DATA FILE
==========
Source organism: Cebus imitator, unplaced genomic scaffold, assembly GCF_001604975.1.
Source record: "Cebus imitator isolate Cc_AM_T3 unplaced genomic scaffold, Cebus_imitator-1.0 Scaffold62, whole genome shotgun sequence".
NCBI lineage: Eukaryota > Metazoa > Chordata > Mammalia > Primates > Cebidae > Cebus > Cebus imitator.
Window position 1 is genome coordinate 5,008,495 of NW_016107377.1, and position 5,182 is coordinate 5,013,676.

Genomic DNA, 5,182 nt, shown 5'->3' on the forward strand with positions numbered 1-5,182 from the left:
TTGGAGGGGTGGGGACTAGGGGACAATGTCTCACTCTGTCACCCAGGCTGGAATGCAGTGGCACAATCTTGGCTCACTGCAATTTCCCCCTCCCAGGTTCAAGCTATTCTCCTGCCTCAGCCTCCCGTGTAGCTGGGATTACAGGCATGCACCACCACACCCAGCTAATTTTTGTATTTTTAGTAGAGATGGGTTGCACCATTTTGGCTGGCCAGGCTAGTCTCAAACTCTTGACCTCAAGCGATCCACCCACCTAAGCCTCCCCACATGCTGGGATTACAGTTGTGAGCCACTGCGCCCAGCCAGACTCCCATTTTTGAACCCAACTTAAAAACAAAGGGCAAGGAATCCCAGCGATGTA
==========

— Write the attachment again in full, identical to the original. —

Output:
Source organism: Cebus imitator, unplaced genomic scaffold, assembly GCF_001604975.1.
Source record: "Cebus imitator isolate Cc_AM_T3 unplaced genomic scaffold, Cebus_imitator-1.0 Scaffold62, whole genome shotgun sequence".
NCBI lineage: Eukaryota > Metazoa > Chordata > Mammalia > Primates > Cebidae > Cebus > Cebus imitator.
Window position 1 is genome coordinate 5,008,495 of NW_016107377.1, and position 5,182 is coordinate 5,013,676.

Genomic DNA, 5,182 nt, shown 5'->3' on the forward strand with positions numbered 1-5,182 from the left:
TTGGAGGGGTGGGGACTAGGGGACAATGTCTCACTCTGTCACCCAGGCTGGAATGCAGTGGCACAATCTTGGCTCACTGCAATTTCCCCCTCCCAGGTTCAAGCTATTCTCCTGCCTCAGCCTCCCGTGTAGCTGGGATTACAGGCATGCACCACCACACCCAGCTAATTTTTGTATTTTTAGTAGAGATGGGTTGCACCATTTTGGCTGGCCAGGCTAGTCTCAAACTCTTGACCTCAAGCGATCCACCCACCTAAGCCTCCCCACATGCTGGGATTACAGTTGTGAGCCACTGCGCCCAGCCAGACTCCCATTTTTGAACCCAACTTAAAAACAAAGGGCAAGGAATCCCAGCGATGTA